In City of Austin v. Chandler, 428 S.W.3d 398 (Tex. App.—Austin 2014, no pet.), a group of police officers formerly employed at the city’s public safety emergency management department sued the city for age-based employment discrimination. Id. at 403. The plaintiffs alleged that the city’s method of consolidating the public safety emergency management department with the police department disparately impacted them. Id.

The city negotiated with the police department and approved a consolidation agreement. Id. The plaintiffs were not allowed to participate in these negotiations. Id. The consolidation agreement provided that public safety emergency management employees could only transfer three years of service credit to their new jobs with the police department. Id. Because the police department required five years of service to sit for the promotion exam, the plaintiffs would not be promoted for at least two years after the consolidation. Id. 403–04.

The jury rendered a verdict in favor of the plaintiffs and the city appealed. Id. at 403. The appellate court held that there was sufficient evidence to support the jury’s finding that the city’s policy disparately impacted the plaintiffs.

Specifically, there was evidence that the average public safety emergency management employees under 40 received a 15.61% pay increase after consolidation, but the average employee over 40 only received a 5.68% increase. Id. at 409.

A “reasonable factor other than age” is an affirmative defense that the employer bears the burden of proving. Id. at 411. The court held that the city failed to meet its burden in proving the affirmative defense because the city failed to show a connection between reducing the plaintiff’s years of service and its goal of ensuring that all public safety emergency management employees did not receive a reduction in pay. Id. at 412.

  1. Age Discrimination – Modified reduction-in-force standard

To establish a prima facie case of age discrimination, an employee must prove, inter alia, that he or she was replaced by someone outside the protected class, replaced by someone younger, or otherwise discharged because of age. Mission Consol. Indep. Sch. Dist. v. Garcia, 372 S.W.3d 629, 639 (Tex. 2012).

In Hall v. RDSL Enters. LLC, 426 S.W.3d 294 (Tex. App.—Fort Worth 2014, pet. filed), an eighty-one year old fast food employee filed suit against her former employer alleging a violation of section 21.051 of the Texas Labor Code, which prohibits discrimination based on age. Id. at 297–98. Specifically, she alleged that her hours were cut and “were assumed by younger employees,” and she was ultimately replaced by a younger employee. Id.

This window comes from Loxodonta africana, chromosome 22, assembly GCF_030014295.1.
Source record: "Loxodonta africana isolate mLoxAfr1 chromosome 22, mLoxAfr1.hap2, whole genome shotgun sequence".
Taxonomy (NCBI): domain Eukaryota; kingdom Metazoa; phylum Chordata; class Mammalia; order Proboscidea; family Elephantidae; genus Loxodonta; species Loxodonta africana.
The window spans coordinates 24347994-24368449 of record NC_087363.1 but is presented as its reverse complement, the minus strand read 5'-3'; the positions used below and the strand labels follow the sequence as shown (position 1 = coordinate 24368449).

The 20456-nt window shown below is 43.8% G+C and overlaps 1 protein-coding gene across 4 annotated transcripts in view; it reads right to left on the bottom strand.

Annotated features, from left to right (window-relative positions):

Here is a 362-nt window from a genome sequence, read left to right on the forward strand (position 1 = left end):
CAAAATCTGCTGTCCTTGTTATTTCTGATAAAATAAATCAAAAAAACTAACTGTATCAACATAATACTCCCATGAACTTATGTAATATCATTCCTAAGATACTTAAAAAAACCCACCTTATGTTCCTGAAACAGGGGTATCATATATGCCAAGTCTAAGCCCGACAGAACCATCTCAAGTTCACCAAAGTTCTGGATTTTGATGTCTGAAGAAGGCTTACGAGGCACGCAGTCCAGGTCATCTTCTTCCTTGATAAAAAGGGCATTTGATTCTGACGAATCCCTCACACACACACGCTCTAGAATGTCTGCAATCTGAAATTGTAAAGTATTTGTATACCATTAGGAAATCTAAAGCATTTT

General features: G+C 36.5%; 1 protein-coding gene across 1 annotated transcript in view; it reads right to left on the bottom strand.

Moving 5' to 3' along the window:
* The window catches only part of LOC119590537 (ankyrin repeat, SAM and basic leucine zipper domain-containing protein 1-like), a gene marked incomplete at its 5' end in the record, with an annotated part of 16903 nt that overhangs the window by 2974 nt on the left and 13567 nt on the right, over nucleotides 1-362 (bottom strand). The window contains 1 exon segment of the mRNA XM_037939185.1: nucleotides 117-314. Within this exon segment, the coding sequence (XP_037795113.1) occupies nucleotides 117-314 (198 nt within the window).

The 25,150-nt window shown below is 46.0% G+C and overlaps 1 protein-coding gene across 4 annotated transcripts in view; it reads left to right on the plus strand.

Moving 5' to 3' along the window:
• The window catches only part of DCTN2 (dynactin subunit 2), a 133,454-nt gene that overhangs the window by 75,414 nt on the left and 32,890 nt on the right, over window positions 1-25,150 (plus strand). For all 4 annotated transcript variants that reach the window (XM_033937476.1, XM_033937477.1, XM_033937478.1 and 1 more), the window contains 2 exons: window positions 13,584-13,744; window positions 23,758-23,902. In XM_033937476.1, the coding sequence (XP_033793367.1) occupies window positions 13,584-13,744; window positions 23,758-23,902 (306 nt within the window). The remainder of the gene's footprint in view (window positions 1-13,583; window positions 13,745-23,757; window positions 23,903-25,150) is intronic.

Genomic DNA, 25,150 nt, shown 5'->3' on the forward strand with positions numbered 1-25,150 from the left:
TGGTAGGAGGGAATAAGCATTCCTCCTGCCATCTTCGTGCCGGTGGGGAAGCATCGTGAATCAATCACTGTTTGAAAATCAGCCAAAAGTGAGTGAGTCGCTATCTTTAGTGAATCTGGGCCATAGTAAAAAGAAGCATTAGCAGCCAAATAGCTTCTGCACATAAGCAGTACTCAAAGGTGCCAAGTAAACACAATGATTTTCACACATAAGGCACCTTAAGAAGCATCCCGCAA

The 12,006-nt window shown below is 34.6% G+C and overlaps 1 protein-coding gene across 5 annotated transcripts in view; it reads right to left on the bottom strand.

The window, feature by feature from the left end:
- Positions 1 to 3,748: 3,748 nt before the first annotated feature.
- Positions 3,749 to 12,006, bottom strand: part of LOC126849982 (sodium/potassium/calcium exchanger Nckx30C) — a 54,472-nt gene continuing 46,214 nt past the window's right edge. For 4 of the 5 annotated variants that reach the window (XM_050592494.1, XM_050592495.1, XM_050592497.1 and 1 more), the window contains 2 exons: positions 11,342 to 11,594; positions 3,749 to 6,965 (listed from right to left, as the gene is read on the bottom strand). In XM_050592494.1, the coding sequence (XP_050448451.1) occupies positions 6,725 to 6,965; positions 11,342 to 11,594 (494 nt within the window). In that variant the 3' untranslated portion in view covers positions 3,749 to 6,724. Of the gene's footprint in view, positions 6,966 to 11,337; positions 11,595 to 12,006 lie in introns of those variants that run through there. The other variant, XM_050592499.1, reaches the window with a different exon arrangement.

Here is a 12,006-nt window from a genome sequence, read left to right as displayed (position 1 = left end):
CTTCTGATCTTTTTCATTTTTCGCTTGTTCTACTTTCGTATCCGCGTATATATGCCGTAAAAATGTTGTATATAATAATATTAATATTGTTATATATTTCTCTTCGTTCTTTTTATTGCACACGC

The trial court granted summary judgment in favor of the employer. Id. at 299. On appeal, the plaintiff argued that the trial court erred in granting summary judgment in favor of the employer because she presented circumstantial evidence that the employer “retained younger employees in similar positions to her while terminating her employment.” Id. at 299.

The appellate court reversed the trial court’s decision and held that a modified reduction-in-force standard applied. Id. at 303–04. Although the plaintiff could not prove that she was replaced by someone younger, the court found that the plaintiff’s evidence that her hours were gradually cut while younger employees’ hours remained the same was sufficient to establish her prima facie case. Id. at 303.

  1. Discrimination – Hostile Work Environment – A plaintiff may prove a hostile work environment by showing severe or pervasive harassment.

In Texas Dep’t of Aging & Disability Servs. v. Iredia, No. 01–13–00469–CV, 2014 WL 890921 (Tex. App.—Houston [1st Dist.] Mar. 6, 2014, no pet.), the plaintiff filed suit against her former employer alleging, inter alia, sexual harassment. Id. at *1. The plaintiff alleged that from 2007 to 2010 her supervisor harassed her by repeatedly calling her “skinny,” “skeleton,” and “skinny bone.” Id. at *5. She alleged that his conduct occurred on a nearly daily basis. Id.

The court held that the plaintiff’s allegations were not so severe as to alter the terms, conditions, or privileges of her employment. Id. However, the court found that the plaintiff’s testimony about the frequency of her supervisor’s alleged conduct was sufficient to demonstrate pervasiveness, and she was not required to produce any additional evidence. Id. The court held that a reasonable person could find the work environment to be hostile or abusive given the pervasiveness of her supervisor’s conduct. Id. at *7.

The employer argued that the plaintiff’s allegations should be disregarded because “they are not based on sex and/or gender.” Id. However, the court rejected this argument because while not all of the conduct was overtly sexual, some could be considered sexual under the circumstances. Id.

Author: Ed Perkins
Phone: 713-951-1000
Fax: 713-951-1199